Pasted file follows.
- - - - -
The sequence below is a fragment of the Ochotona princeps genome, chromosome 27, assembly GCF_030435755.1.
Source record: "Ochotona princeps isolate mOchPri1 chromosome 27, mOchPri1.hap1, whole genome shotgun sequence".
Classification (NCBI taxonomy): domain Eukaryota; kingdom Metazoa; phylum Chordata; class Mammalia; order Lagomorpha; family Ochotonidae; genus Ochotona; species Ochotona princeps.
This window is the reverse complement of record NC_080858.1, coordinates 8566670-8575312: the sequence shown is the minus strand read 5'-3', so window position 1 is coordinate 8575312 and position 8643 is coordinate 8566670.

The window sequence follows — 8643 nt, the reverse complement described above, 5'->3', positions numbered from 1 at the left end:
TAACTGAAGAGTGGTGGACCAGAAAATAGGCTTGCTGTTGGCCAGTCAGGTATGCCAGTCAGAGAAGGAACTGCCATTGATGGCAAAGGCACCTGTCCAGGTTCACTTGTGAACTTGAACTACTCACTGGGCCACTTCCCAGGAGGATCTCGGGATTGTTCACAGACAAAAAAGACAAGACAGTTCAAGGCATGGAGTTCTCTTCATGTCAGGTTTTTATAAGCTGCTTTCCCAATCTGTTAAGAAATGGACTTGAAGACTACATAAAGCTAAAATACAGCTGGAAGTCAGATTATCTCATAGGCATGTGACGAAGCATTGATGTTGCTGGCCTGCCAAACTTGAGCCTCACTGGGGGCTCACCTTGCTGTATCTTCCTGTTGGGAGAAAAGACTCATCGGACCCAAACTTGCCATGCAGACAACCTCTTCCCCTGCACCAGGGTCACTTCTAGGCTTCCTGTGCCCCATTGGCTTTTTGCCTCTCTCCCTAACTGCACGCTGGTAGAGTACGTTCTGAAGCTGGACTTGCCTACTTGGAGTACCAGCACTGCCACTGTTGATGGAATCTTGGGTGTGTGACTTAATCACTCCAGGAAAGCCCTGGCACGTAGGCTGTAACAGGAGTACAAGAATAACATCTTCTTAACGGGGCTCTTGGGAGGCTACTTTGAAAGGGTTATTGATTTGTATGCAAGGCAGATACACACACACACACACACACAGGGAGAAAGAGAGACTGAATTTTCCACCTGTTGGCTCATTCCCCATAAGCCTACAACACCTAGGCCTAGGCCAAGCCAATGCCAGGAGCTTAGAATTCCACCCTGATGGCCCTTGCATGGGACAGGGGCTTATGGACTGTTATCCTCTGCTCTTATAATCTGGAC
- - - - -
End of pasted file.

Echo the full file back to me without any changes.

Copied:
The sequence below is a fragment of the Ochotona princeps genome, chromosome 27, assembly GCF_030435755.1.
Source record: "Ochotona princeps isolate mOchPri1 chromosome 27, mOchPri1.hap1, whole genome shotgun sequence".
Classification (NCBI taxonomy): domain Eukaryota; kingdom Metazoa; phylum Chordata; class Mammalia; order Lagomorpha; family Ochotonidae; genus Ochotona; species Ochotona princeps.
This window is the reverse complement of record NC_080858.1, coordinates 8566670-8575312: the sequence shown is the minus strand read 5'-3', so window position 1 is coordinate 8575312 and position 8643 is coordinate 8566670.

The window sequence follows — 8643 nt, the reverse complement described above, 5'->3', positions numbered from 1 at the left end:
TAACTGAAGAGTGGTGGACCAGAAAATAGGCTTGCTGTTGGCCAGTCAGGTATGCCAGTCAGAGAAGGAACTGCCATTGATGGCAAAGGCACCTGTCCAGGTTCACTTGTGAACTTGAACTACTCACTGGGCCACTTCCCAGGAGGATCTCGGGATTGTTCACAGACAAAAAAGACAAGACAGTTCAAGGCATGGAGTTCTCTTCATGTCAGGTTTTTATAAGCTGCTTTCCCAATCTGTTAAGAAATGGACTTGAAGACTACATAAAGCTAAAATACAGCTGGAAGTCAGATTATCTCATAGGCATGTGACGAAGCATTGATGTTGCTGGCCTGCCAAACTTGAGCCTCACTGGGGGCTCACCTTGCTGTATCTTCCTGTTGGGAGAAAAGACTCATCGGACCCAAACTTGCCATGCAGACAACCTCTTCCCCTGCACCAGGGTCACTTCTAGGCTTCCTGTGCCCCATTGGCTTTTTGCCTCTCTCCCTAACTGCACGCTGGTAGAGTACGTTCTGAAGCTGGACTTGCCTACTTGGAGTACCAGCACTGCCACTGTTGATGGAATCTTGGGTGTGTGACTTAATCACTCCAGGAAAGCCCTGGCACGTAGGCTGTAACAGGAGTACAAGAATAACATCTTCTTAACGGGGCTCTTGGGAGGCTACTTTGAAAGGGTTATTGATTTGTATGCAAGGCAGATACACACACACACACACACACAGGGAGAAAGAGAGACTGAATTTTCCACCTGTTGGCTCATTCCCCATAAGCCTACAACACCTAGGCCTAGGCCAAGCCAATGCCAGGAGCTTAGAATTCCACCCTGATGGCCCTTGCATGGGACAGGGGCTTATGGACTGTTATCCTCTGCTCTTATAATCTGGAC